How to ask a candidate about their strengths and weaknesses (in a way that gets results)

How to ask a candidate about their strengths and weaknesses (in a way that gets results)    Asking a candidate about their strengths and weaknesses in a job interview is arguably the question most candidates dread. After all, you’re being asked to reveal your flaws to someone you hope will hire you – and that…

How to ask a candidate about their strengths and weaknesses (in a way that gets results) 

 
Asking a candidate about their strengths and weaknesses in a job interview is arguably the question most candidates dread. After all, you’re being asked to reveal your flaws to someone you hope will hire you – and that can be very difficult to navigate. 
 
But as the interviewer, you don’t want to shy away from the strengths and weaknesses question, as it can help you learn a lot about the person you’re interviewing. 
 
And depending on how the candidate answers, it can help you determine if their weaknesses might mean they’ll be a liability in the role or struggle to do aspects of the job. 
 
It’ll also show you whether the candidate has actually thought about their own shortcomings – if they stumble on this question, or don’t seem to know what to say, that’s a sign they may not have a lot of self-awareness about what they’re not great at, or areas they need to improve on. 
 
 

Firstly, think about the tone of the interview 

 
There are lots of ways to conduct an interview and the style and tone you set can mean the difference between your candidate giving you confident answers, or clamming up.  
 
Be aware that a very formal interview with a panel is always going to be more nerve-wracking for the person in the hot seat. Similarly, a confrontational interview style, or a ‘stress’ interview style, where you ask awkward questions to see how a candidate acts under pressure, can also easily put your interviewees on the defensive.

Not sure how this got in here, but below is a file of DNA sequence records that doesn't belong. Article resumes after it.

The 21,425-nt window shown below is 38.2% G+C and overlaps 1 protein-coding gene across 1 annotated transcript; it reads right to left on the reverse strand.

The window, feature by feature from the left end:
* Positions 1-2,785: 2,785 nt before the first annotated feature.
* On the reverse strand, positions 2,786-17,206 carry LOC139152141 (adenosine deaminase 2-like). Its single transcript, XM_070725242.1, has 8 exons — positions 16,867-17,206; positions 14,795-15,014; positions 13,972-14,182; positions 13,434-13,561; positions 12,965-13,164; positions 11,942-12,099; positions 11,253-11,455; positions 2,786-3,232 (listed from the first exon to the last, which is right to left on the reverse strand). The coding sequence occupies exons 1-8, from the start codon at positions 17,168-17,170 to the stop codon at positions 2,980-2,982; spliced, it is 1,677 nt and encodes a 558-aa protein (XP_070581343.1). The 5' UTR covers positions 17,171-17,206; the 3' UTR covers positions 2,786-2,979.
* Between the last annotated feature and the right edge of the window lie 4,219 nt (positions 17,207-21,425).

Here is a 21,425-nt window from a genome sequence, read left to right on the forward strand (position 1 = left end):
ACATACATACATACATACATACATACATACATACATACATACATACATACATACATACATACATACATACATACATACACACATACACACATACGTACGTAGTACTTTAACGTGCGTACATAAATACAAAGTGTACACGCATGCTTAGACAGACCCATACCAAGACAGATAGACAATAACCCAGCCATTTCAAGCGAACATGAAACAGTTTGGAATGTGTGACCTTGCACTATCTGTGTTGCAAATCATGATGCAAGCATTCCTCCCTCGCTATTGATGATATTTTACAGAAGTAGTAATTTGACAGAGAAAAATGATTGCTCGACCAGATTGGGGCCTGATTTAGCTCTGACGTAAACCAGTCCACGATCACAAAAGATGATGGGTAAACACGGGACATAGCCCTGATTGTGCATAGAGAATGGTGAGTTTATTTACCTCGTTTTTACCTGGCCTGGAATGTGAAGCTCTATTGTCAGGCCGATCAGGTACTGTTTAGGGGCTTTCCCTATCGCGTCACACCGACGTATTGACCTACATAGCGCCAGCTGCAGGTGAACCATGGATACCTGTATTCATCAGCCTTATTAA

Opting for a more conversational interview style may be just the ticket, and let’s face it: a relaxed and comfortable candidate is going to be more willing to share, right? 
 

Secondly, strategise ways to frame the question 

 
When asking about a candidate’s strengths and weaknesses, you might like to split it into two questions. Firstly, asking about strengths enables the candidate to detail what they’re particularly good at and how their skills might be relevant to the role they’re interviewing for. You can then ask the infinitely harder question – what they perceive to be their own professional shortcomings. 
 
Of course, there are a number of ways to expose someone’s weaknesses – and getting creative with the question might be a good alternative if you’re dealing with a nervous candidate. Here are a few options: 
 
  1. Tell me about a time in a previous job when you received negative feedback. What was it for and how did you handle it? 
  2. What would your co-workers say you’re good at, and what do you think they’d say you probably think you need to work on? 
  3. How would you rank yourself on a scale of 1-10 (with 10 being expert level) in these particular skills? 
These will all help you get a better picture of where your candidate may be inadequate or need training, without coming across too strong in the interview itself. 

 

Thirdly, know in advance what you’re looking for 

Any hiring manager will hope a candidate will have thought about this question beforehand and be ready to answer it in a professional way that doesn’t damage their chance of getting the job. 

Ideally, they will frame the discussion about their strengths in relation to the job description and the role’s requirements – and mention how they’re working on getting the skills they might lack. 
 
When answering about their weaknesses, a self-aware candidate may talk about a certain skill they don’t have that the role requires, but offer a solution for learning it or upskilling. That way, you can be more certain you’re hiring the right person for the job. 
 
Did you enjoy this post? Check out our latest blog posts.